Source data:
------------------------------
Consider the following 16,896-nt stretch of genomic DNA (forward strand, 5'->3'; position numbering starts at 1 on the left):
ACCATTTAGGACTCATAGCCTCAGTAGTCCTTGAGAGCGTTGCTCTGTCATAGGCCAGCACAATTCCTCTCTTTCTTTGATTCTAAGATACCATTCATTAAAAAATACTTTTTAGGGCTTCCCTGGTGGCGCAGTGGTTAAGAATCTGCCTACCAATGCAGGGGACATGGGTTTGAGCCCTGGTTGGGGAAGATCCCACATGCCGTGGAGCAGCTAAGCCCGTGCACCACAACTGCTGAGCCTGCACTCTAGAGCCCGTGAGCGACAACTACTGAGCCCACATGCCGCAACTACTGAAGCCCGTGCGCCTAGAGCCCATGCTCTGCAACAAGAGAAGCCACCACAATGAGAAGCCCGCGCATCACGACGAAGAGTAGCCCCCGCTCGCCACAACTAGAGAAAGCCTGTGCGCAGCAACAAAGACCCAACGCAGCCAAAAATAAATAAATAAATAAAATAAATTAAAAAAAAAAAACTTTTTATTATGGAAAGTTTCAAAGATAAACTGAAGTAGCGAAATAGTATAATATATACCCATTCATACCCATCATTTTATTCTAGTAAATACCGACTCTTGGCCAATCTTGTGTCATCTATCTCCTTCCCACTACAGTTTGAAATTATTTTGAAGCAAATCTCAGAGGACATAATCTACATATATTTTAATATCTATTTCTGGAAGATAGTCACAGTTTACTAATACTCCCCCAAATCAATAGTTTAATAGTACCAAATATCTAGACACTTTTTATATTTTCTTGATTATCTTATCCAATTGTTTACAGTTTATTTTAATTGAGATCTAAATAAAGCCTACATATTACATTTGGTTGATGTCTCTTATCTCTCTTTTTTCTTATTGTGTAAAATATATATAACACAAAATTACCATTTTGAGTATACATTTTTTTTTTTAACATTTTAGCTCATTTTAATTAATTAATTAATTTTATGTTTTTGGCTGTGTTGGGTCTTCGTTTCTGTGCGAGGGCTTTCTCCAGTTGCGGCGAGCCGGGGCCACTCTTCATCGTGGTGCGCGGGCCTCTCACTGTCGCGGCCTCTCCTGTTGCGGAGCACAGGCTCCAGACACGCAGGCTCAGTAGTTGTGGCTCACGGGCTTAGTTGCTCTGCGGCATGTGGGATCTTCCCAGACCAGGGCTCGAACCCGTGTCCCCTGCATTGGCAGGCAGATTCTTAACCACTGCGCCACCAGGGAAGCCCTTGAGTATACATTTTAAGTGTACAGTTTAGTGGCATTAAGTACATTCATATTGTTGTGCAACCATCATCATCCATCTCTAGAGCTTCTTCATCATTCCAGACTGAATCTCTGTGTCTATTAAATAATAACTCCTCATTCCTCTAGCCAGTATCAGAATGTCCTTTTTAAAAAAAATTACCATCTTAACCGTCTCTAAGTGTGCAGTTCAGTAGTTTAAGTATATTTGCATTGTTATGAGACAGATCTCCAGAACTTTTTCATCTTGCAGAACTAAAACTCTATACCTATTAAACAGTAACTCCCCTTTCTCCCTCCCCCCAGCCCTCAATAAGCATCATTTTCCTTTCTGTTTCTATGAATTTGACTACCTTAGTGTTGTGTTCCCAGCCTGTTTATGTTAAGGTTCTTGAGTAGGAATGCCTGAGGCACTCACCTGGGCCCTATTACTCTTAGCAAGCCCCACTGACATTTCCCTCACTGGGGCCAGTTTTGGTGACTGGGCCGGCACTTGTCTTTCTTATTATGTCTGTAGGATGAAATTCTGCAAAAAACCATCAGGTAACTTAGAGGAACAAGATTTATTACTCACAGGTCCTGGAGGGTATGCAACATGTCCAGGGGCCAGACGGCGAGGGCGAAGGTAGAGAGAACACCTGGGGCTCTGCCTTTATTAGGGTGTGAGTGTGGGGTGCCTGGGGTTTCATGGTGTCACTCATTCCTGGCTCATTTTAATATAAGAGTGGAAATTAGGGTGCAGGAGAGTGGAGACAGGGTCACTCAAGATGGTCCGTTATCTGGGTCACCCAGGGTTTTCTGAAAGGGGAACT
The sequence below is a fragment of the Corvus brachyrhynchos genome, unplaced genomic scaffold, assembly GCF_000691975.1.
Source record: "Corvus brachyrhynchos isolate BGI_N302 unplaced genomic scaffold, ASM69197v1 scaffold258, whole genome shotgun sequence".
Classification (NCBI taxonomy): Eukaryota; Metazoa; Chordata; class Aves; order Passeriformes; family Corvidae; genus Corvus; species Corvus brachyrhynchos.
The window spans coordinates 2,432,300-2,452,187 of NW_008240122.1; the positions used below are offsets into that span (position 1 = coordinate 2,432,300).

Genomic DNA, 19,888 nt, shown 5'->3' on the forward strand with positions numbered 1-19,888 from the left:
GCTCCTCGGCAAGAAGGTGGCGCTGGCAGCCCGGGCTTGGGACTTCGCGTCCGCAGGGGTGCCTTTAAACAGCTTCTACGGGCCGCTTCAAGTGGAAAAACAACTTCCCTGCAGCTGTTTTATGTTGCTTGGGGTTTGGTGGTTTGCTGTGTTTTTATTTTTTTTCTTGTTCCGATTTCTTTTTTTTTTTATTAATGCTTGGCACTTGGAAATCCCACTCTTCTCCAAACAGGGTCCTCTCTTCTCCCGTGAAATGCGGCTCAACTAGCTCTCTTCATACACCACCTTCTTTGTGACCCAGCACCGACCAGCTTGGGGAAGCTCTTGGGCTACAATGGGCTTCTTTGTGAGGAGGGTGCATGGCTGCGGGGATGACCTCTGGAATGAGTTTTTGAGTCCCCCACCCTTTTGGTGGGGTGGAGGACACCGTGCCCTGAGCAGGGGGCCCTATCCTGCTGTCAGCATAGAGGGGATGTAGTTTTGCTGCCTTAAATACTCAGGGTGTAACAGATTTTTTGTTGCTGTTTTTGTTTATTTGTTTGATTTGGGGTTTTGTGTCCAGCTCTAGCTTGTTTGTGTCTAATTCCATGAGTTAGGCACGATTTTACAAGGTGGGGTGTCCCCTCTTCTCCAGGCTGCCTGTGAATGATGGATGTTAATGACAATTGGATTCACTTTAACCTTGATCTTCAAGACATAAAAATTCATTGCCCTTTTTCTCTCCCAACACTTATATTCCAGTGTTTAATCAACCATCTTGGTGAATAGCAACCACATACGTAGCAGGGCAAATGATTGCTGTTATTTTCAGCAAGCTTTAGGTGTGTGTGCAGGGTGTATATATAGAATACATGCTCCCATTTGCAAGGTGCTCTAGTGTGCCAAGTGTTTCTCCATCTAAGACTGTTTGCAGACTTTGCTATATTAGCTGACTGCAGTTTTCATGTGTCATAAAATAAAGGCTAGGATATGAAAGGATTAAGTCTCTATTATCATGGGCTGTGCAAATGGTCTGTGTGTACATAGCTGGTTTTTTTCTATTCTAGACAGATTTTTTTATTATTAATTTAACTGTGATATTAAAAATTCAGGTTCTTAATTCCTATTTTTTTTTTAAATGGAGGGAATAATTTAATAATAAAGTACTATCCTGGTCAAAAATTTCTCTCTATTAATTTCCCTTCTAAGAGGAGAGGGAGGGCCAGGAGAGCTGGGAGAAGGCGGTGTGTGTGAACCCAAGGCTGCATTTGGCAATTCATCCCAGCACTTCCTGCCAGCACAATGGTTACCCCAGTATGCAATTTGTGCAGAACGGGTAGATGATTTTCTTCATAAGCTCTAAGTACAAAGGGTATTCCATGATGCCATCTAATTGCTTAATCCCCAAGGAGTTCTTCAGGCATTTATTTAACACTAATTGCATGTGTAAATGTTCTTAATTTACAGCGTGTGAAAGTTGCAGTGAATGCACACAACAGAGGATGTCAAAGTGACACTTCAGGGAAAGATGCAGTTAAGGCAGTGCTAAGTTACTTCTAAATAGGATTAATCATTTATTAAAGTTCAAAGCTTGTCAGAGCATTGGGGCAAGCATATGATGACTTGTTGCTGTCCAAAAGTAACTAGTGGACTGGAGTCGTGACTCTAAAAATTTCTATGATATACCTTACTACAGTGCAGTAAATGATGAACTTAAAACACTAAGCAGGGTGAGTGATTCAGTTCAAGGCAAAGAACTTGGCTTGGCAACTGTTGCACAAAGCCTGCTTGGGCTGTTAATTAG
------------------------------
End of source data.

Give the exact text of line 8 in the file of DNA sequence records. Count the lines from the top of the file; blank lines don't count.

GCTCCTCGGCAAGAAGGTGGCGCTGGCAGCCCGGGCTTGGGACTTCGCGTCCGCAGGGGTGCCTTTAAACAGCTTCTACGGGCCGCTTCAAGTGGAAAAACAACTTCCCTGCAGCTGTTTTATGTTGCTTGGGGTTTGGTGGTTTGCTGTGTTTTTATTTTTTTTCTTGTTCCGATTTCTTTTTTTTTTTATTAATGCTTGGCACTTGGAAATCCCACTCTTCTCCAAACAGGGTCCTCTCTTCTCCCGTGAAATGCGGCTCAACTAGCTCTCTTCATACACCACCTTCTTTGTGACCCAGCACCGACCAGCTTGGGGAAGCTCTTGGGCTACAATGGGCTTCTTTGTGAGGAGGGTGCATGGCTGCGGGGATGACCTCTGGAATGAGTTTTTGAGTCCCCCACCCTTTTGGTGGGGTGGAGGACACCGTGCCCTGAGCAGGGGGCCCTATCCTGCTGTCAGCATAGAGGGGATGTAGTTTTGCTGCCTTAAATACTCAGGGTGTAACAGATTTTTTGTTGCTGTTTTTGTTTATTTGTTTGATTTGGGGTTTTGTGTCCAGCTCTAGCTTGTTTGTGTCTAATTCCATGAGTTAGGCACGATTTTACAAGGTGGGGTGTCCCCTCTTCTCCAGGCTGCCTGTGAATGATGGATGTTAATGACAATTGGATTCACTTTAACCTTGATCTTCAAGACATAAAAATTCATTGCCCTTTTTCTCTCCCAACACTTATATTCCAGTGTTTAATCAACCATCTTGGTGAATAGCAACCACATACGTAGCAGGGCAAATGATTGCTGTTATTTTCAGCAAGCTTTAGGTGTGTGTGCAGGGTGTATATATAGAATACATGCTCCCATTTGCAAGGTGCTCTAGTGTGCCAAGTGTTTCTCCATCTAAGACTGTTTGCAGACTTTGCTATATTAGCTGACTGCAGTTTTCATGTGTCATAAAATAAAGGCTAGGATATGAAAGGATTAAGTCTCTATTATCATGGGCTGTGCAAATGGTCTGTGTGTACATAGCTGGTTTTTTTCTATTCTAGACAGATTTTTTTATTATTAATTTAACTGTGATATTAAAAATTCAGGTTCTTAATTCCTATTTTTTTTTTAAATGGAGGGAATAATTTAATAATAAAGTACTATCCTGGTCAAAAATTTCTCTCTATTAATTTCCCTTCTAAGAGGAGAGGGAGGGCCAGGAGAGCTGGGAGAAGGCGGTGTGTGTGAACCCAAGGCTGCATTTGGCAATTCATCCCAGCACTTCCTGCCAGCACAATGGTTACCCCAGTATGCAATTTGTGCAGAACGGGTAGATGATTTTCTTCATAAGCTCTAAGTACAAAGGGTATTCCATGATGCCATCTAATTGCTTAATCCCCAAGGAGTTCTTCAGGCATTTATTTAACACTAATTGCATGTGTAAATGTTCTTAATTTACAGCGTGTGAAAGTTGCAGTGAATGCACACAACAGAGGATGTCAAAGTGACACTTCAGGGAAAGATGCAGTTAAGGCAGTGCTAAGTTACTTCTAAATAGGATTAATCATTTATTAAAGTTCAAAGCTTGTCAGAGCATTGGGGCAAGCATATGATGACTTGTTGCTGTCCAAAAGTAACTAGTGGACTGGAGTCGTGACTCTAAAAATTTCTATGATATACCTTACTACAGTGCAGTAAATGATGAACTTAAAACACTAAGCAGGGTGAGTGATTCAGTTCAAGGCAAAGAACTTGGCTTGGCAACTGTTGCACAAAGCCTGCTTGGGCTGTTAATTAG